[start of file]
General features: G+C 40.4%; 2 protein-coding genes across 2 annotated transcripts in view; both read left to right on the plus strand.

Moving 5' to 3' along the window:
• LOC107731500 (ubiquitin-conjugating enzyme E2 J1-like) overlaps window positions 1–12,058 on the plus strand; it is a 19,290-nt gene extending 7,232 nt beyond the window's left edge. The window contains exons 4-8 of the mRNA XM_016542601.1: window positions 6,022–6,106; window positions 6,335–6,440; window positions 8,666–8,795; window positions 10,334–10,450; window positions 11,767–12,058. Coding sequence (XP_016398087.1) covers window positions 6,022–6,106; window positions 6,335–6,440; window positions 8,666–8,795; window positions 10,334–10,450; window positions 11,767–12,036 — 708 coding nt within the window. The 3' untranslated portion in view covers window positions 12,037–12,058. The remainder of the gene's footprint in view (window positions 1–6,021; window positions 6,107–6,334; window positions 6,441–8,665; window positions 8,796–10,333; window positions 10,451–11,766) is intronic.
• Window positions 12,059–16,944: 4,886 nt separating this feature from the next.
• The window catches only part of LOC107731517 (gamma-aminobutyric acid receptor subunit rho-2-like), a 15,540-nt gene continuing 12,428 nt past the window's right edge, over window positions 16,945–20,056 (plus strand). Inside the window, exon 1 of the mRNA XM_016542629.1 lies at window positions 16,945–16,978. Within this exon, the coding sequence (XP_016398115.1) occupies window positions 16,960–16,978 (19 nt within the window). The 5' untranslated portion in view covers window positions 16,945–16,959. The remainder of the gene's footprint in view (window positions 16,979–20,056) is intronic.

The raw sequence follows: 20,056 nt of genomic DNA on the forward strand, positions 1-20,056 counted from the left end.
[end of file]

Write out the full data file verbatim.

General features: G+C 40.4%; 2 protein-coding genes across 2 annotated transcripts in view; both read left to right on the plus strand.

Moving 5' to 3' along the window:
• LOC107731500 (ubiquitin-conjugating enzyme E2 J1-like) overlaps window positions 1–12,058 on the plus strand; it is a 19,290-nt gene extending 7,232 nt beyond the window's left edge. The window contains exons 4-8 of the mRNA XM_016542601.1: window positions 6,022–6,106; window positions 6,335–6,440; window positions 8,666–8,795; window positions 10,334–10,450; window positions 11,767–12,058. Coding sequence (XP_016398087.1) covers window positions 6,022–6,106; window positions 6,335–6,440; window positions 8,666–8,795; window positions 10,334–10,450; window positions 11,767–12,036 — 708 coding nt within the window. The 3' untranslated portion in view covers window positions 12,037–12,058. The remainder of the gene's footprint in view (window positions 1–6,021; window positions 6,107–6,334; window positions 6,441–8,665; window positions 8,796–10,333; window positions 10,451–11,766) is intronic.
• Window positions 12,059–16,944: 4,886 nt separating this feature from the next.
• The window catches only part of LOC107731517 (gamma-aminobutyric acid receptor subunit rho-2-like), a 15,540-nt gene continuing 12,428 nt past the window's right edge, over window positions 16,945–20,056 (plus strand). Inside the window, exon 1 of the mRNA XM_016542629.1 lies at window positions 16,945–16,978. Within this exon, the coding sequence (XP_016398115.1) occupies window positions 16,960–16,978 (19 nt within the window). The 5' untranslated portion in view covers window positions 16,945–16,959. The remainder of the gene's footprint in view (window positions 16,979–20,056) is intronic.

The raw sequence follows: 20,056 nt of genomic DNA on the forward strand, positions 1-20,056 counted from the left end.